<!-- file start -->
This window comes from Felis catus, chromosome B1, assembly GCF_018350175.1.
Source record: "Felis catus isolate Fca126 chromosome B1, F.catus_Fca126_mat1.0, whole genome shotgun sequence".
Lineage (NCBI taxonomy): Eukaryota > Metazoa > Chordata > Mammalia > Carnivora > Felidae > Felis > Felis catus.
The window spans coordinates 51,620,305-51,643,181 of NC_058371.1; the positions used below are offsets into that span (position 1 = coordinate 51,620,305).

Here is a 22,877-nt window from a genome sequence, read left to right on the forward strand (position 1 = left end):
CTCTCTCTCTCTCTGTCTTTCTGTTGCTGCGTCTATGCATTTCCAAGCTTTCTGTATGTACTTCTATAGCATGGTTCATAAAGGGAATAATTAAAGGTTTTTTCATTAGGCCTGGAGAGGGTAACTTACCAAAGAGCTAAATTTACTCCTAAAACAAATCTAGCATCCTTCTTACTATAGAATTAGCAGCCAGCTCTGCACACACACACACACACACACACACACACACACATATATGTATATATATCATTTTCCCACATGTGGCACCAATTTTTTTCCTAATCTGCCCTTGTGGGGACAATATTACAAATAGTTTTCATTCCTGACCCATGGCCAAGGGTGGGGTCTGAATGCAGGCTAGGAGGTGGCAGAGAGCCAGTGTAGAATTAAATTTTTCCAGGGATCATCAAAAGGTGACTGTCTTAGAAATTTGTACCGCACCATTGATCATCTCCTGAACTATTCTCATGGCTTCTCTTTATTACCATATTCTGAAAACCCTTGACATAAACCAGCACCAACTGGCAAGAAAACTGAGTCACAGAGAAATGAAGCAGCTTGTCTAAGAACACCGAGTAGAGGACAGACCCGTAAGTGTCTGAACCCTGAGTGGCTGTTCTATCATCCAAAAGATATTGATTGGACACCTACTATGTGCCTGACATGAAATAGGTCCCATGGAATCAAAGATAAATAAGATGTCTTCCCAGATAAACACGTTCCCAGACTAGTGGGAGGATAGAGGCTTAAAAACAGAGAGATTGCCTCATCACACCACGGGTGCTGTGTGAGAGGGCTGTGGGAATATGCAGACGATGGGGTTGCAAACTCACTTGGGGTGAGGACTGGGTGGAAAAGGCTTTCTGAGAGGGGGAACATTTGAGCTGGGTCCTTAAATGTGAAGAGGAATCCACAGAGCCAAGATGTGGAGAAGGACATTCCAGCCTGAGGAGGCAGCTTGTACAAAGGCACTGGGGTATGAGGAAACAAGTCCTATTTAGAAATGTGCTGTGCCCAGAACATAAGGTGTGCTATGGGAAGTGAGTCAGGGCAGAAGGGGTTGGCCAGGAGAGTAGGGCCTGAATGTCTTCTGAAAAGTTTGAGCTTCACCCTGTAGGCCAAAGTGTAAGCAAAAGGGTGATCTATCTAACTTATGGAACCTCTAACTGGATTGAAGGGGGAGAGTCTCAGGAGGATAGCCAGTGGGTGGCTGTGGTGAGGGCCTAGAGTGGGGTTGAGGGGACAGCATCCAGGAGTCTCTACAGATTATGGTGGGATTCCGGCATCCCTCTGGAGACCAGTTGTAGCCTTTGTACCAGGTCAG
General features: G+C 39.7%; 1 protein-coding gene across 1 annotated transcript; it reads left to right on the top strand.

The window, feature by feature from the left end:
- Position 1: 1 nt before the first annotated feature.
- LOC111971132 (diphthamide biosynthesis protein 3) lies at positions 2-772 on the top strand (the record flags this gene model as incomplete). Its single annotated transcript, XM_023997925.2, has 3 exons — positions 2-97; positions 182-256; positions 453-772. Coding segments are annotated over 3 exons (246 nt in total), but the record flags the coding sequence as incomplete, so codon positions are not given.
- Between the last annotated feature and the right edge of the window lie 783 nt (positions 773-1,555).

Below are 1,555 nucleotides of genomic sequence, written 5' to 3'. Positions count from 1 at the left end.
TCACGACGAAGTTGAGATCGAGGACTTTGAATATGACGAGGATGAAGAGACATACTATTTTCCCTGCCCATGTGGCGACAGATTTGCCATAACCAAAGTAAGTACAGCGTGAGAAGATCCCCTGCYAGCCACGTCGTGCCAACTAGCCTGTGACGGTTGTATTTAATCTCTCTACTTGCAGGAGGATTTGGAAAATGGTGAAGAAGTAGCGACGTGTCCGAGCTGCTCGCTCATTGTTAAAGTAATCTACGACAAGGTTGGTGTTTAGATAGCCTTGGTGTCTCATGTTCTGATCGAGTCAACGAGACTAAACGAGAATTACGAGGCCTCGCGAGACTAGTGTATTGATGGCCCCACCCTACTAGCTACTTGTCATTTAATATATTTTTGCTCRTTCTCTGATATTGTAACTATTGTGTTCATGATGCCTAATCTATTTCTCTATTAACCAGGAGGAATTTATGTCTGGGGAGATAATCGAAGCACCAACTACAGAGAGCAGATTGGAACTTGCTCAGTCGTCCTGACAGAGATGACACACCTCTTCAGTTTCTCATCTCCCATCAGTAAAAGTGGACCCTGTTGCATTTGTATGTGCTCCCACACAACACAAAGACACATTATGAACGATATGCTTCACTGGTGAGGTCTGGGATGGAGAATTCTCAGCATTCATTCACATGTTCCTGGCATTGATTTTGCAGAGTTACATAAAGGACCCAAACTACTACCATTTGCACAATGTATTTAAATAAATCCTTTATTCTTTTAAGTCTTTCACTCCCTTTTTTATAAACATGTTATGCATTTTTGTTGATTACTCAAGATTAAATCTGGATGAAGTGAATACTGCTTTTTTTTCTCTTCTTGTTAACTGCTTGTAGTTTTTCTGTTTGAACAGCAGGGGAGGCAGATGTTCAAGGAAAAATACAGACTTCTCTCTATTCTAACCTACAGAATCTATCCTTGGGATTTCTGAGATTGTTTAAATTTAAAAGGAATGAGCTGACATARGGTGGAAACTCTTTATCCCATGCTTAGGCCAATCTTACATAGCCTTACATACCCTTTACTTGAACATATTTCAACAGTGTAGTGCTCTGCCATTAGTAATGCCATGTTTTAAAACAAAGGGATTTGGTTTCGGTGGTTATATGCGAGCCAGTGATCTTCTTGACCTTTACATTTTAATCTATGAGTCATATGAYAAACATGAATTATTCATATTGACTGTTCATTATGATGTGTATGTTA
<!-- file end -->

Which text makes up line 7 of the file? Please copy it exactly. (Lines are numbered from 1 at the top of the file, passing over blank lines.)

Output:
General features: G+C 39.7%; 1 protein-coding gene across 1 annotated transcript; it reads left to right on the top strand.